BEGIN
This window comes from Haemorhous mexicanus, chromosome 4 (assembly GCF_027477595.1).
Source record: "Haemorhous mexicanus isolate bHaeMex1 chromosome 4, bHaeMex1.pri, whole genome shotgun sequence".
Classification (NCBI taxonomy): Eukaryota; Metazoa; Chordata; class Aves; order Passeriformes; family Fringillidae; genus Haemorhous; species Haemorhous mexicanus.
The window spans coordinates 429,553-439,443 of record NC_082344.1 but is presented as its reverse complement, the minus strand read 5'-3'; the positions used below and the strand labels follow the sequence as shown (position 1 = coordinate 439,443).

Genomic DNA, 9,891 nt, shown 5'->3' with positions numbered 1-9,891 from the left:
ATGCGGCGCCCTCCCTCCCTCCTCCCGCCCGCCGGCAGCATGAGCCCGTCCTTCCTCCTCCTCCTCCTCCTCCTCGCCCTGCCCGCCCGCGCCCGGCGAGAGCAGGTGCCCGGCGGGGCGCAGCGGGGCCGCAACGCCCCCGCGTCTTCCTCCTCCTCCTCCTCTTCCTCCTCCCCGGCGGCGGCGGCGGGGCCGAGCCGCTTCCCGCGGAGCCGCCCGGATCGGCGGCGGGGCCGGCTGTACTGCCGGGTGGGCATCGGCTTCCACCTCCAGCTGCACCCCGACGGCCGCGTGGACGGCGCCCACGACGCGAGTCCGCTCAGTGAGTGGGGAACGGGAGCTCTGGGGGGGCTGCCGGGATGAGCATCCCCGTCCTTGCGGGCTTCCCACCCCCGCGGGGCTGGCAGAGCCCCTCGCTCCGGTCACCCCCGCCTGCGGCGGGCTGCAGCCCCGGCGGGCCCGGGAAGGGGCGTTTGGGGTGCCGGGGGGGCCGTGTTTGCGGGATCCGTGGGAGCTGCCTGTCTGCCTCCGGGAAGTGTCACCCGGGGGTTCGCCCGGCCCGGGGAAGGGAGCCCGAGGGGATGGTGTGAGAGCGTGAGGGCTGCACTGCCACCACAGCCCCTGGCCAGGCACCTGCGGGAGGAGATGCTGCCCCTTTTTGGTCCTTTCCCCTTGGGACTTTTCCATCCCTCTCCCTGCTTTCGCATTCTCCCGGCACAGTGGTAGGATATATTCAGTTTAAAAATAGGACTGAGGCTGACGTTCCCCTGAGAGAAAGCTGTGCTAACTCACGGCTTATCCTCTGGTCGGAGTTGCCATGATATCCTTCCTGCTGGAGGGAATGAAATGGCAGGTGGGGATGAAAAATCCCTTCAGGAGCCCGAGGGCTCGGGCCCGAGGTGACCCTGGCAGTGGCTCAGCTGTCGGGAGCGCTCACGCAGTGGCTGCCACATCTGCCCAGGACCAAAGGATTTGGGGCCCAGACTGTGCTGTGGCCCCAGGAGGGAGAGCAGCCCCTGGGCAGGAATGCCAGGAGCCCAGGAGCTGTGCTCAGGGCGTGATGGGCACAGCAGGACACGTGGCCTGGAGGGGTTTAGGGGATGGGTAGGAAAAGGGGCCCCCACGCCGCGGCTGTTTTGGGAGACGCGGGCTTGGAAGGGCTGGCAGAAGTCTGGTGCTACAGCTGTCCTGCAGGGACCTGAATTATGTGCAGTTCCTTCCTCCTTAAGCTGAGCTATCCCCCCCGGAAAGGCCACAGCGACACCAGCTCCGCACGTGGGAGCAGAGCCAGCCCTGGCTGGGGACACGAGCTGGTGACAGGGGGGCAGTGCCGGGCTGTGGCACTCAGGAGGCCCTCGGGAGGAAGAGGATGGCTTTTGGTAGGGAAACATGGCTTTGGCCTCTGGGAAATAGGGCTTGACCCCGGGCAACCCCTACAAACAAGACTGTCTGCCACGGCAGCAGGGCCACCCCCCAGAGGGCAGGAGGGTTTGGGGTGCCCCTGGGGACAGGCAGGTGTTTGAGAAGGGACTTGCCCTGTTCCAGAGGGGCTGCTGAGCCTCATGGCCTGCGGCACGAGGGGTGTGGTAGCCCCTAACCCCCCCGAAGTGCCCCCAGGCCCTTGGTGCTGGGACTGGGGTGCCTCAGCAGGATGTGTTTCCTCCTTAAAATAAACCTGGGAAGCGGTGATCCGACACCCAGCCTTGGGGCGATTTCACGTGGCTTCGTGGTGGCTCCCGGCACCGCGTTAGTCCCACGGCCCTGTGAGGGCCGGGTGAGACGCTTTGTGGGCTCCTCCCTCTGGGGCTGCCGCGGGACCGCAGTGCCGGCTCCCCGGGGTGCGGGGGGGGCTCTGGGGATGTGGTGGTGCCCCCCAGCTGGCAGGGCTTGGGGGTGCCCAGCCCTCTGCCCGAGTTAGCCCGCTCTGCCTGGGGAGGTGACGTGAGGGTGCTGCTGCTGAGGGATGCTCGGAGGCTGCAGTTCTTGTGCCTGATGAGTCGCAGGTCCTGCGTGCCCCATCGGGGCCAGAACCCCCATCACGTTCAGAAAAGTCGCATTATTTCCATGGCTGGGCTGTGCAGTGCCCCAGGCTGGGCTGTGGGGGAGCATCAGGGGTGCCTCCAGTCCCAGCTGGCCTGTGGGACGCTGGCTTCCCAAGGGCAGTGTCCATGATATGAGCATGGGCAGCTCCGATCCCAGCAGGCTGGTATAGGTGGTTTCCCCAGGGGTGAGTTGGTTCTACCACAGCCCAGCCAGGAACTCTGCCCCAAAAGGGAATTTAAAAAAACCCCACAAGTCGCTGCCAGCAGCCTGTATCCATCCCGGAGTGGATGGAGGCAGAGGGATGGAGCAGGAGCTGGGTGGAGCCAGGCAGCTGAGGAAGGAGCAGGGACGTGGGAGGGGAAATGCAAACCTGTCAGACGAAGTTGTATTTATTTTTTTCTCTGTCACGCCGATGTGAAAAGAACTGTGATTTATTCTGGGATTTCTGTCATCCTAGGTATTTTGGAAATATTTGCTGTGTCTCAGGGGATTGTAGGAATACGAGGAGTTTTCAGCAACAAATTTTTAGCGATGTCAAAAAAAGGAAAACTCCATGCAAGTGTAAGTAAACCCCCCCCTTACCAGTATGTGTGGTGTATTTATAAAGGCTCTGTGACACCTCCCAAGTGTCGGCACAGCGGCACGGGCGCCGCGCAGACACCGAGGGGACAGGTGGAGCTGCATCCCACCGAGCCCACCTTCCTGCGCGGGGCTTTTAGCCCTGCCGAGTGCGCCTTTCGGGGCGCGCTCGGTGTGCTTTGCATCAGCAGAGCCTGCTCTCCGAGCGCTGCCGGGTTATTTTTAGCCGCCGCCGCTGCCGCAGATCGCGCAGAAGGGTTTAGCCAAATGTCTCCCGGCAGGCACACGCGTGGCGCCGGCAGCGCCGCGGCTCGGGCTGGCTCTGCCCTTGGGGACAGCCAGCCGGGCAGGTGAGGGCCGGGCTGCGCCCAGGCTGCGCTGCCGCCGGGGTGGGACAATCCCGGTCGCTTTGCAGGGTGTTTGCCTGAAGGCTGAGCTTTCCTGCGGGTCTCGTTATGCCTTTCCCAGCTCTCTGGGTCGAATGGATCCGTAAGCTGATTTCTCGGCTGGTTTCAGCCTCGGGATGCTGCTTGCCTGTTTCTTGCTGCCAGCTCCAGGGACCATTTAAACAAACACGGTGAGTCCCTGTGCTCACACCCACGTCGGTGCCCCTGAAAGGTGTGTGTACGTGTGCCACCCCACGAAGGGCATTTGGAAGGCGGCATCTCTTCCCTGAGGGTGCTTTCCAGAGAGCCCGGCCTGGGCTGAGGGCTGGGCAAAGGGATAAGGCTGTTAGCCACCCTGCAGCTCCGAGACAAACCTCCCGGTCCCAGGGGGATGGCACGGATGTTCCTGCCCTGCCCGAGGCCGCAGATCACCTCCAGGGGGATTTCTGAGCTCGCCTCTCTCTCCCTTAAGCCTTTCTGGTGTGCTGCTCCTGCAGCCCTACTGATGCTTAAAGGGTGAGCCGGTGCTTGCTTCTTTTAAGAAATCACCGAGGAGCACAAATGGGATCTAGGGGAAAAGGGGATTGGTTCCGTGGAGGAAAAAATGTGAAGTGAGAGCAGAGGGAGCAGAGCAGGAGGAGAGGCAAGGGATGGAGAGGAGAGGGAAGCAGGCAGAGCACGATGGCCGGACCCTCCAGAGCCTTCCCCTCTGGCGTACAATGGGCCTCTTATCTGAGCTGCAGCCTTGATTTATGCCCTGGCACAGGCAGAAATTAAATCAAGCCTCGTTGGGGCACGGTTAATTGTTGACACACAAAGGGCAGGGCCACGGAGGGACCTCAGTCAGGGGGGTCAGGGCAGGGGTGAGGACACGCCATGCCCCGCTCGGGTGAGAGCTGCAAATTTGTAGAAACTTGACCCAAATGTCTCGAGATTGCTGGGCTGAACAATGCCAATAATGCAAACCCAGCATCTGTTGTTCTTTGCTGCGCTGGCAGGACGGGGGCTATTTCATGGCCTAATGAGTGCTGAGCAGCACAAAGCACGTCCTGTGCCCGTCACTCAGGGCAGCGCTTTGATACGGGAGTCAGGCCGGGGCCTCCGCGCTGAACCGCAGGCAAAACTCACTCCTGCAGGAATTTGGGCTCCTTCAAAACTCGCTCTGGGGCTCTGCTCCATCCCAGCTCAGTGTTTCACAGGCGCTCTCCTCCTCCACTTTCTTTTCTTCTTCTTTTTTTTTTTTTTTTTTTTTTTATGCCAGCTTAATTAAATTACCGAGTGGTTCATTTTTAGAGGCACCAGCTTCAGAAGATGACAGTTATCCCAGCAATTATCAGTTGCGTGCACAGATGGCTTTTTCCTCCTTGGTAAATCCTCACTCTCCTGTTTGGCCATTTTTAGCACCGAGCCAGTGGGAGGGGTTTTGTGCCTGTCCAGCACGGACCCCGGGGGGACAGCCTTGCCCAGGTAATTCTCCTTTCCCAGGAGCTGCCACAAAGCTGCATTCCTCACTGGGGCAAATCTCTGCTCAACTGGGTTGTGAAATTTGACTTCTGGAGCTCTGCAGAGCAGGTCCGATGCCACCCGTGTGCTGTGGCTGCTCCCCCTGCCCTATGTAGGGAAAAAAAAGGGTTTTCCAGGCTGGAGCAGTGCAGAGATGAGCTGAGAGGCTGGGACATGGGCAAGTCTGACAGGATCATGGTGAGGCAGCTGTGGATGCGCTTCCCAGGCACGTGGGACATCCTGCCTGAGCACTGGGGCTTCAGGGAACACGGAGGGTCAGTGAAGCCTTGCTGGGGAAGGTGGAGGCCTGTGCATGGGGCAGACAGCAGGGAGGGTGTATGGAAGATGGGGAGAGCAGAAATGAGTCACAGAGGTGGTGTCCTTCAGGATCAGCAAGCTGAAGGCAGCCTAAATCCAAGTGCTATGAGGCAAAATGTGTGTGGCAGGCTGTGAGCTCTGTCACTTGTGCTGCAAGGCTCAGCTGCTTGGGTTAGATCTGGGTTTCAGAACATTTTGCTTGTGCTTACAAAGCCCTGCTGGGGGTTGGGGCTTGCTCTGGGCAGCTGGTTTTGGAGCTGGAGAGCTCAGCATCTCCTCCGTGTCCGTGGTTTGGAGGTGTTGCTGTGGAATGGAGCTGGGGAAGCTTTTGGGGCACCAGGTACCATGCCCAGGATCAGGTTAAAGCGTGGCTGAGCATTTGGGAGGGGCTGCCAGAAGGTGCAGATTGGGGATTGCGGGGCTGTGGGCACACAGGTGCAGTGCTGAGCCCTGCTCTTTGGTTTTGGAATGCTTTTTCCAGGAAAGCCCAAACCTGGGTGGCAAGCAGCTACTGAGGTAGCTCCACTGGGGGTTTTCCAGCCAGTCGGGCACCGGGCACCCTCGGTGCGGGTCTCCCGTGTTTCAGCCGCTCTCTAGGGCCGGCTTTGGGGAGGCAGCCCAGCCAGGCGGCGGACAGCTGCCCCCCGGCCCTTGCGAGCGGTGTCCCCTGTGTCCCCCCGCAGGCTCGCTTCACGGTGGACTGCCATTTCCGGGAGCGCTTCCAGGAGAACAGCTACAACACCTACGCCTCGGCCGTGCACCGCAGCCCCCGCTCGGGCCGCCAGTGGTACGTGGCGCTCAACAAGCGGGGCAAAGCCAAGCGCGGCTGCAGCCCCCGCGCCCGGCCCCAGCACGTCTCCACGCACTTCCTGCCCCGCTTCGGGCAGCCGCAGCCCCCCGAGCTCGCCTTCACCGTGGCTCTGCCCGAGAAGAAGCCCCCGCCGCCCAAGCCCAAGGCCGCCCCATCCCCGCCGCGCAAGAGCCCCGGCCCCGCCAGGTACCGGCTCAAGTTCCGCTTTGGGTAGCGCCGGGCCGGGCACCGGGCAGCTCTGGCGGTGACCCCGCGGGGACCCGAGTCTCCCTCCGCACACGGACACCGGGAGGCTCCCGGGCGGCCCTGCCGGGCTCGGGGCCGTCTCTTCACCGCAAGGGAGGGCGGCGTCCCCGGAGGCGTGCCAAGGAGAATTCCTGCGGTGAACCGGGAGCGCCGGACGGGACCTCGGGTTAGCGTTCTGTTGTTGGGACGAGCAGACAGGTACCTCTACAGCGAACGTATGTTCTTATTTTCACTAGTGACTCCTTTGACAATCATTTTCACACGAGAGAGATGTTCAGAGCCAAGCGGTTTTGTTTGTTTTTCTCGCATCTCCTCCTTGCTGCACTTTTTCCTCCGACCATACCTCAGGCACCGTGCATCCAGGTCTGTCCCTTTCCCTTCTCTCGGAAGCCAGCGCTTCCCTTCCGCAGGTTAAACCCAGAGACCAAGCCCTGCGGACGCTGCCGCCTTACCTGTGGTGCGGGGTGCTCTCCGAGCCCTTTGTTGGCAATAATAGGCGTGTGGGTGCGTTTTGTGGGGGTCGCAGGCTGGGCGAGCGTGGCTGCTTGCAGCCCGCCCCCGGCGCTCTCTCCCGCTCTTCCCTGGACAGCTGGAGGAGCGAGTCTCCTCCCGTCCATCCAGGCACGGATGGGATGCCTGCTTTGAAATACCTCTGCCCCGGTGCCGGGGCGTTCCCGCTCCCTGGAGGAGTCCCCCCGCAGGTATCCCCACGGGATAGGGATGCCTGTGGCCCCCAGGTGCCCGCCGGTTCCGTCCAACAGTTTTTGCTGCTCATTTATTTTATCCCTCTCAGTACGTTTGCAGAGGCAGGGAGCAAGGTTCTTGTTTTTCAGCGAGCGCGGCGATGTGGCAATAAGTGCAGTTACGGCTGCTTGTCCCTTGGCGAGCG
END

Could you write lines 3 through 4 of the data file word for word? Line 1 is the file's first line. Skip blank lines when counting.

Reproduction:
Classification (NCBI taxonomy): Eukaryota; Metazoa; Chordata; class Aves; order Passeriformes; family Fringillidae; genus Haemorhous; species Haemorhous mexicanus.
The window spans coordinates 429,553-439,443 of record NC_082344.1 but is presented as its reverse complement, the minus strand read 5'-3'; the positions used below and the strand labels follow the sequence as shown (position 1 = coordinate 439,443).